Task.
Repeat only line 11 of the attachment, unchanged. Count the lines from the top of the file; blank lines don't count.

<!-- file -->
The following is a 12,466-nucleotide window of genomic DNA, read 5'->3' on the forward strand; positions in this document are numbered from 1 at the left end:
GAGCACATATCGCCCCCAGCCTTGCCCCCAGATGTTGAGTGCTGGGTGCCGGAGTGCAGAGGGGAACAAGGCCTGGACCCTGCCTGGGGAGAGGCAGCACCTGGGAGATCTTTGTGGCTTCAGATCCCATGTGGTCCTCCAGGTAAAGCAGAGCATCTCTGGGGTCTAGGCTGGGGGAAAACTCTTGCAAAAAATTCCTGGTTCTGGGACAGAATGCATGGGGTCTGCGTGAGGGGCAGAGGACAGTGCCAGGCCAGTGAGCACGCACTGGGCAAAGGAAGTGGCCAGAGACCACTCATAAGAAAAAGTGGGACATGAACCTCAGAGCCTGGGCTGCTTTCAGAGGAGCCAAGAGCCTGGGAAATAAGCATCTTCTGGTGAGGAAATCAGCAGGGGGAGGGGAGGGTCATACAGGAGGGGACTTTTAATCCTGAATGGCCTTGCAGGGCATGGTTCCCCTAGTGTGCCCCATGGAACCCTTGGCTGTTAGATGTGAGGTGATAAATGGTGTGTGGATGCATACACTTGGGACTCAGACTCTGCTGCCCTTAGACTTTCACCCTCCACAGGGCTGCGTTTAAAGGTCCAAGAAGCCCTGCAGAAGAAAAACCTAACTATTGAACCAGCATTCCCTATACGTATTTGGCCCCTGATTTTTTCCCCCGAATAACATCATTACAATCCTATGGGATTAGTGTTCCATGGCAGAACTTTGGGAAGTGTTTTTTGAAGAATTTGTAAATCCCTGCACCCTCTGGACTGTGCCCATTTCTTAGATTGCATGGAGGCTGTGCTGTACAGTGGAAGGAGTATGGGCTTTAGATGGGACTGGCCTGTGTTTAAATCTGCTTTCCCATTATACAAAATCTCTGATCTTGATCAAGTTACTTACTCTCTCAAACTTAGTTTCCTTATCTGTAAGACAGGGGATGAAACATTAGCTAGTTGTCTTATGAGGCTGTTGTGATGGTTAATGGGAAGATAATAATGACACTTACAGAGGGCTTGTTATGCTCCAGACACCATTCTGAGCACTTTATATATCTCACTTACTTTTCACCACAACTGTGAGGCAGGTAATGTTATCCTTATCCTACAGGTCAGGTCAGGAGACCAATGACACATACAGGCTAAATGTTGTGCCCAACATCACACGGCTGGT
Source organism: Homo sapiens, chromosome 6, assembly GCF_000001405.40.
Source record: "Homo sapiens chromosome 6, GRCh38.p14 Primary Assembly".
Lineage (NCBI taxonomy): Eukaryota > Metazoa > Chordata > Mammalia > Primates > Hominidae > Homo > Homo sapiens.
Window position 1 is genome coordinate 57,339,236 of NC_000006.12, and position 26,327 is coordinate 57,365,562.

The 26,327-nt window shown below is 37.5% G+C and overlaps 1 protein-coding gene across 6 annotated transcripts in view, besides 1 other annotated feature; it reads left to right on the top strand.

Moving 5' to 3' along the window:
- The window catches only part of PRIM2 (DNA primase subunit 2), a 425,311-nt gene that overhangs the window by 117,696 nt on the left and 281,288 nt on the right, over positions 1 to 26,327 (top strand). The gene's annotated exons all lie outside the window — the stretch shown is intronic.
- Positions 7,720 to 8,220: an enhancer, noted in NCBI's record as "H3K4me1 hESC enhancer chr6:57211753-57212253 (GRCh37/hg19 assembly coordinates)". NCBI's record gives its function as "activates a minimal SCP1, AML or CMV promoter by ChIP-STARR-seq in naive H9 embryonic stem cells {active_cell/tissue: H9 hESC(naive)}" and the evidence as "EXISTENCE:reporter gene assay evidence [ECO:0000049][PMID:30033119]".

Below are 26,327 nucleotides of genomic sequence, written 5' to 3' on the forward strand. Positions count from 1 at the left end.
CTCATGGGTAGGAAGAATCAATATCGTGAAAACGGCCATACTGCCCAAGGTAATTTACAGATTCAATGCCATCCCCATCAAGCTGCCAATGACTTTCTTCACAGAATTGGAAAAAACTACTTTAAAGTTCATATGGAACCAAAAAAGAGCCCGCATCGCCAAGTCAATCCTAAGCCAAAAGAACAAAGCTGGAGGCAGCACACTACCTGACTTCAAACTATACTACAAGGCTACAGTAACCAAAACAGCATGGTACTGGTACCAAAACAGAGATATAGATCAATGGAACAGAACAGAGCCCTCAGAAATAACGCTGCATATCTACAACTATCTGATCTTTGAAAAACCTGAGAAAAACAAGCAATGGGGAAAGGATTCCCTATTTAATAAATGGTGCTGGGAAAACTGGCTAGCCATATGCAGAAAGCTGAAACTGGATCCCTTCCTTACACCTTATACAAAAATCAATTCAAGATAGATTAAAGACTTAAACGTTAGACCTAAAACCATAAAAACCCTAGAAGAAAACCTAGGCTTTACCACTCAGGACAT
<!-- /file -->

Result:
Below are 26,327 nucleotides of genomic sequence, written 5' to 3' on the forward strand. Positions count from 1 at the left end.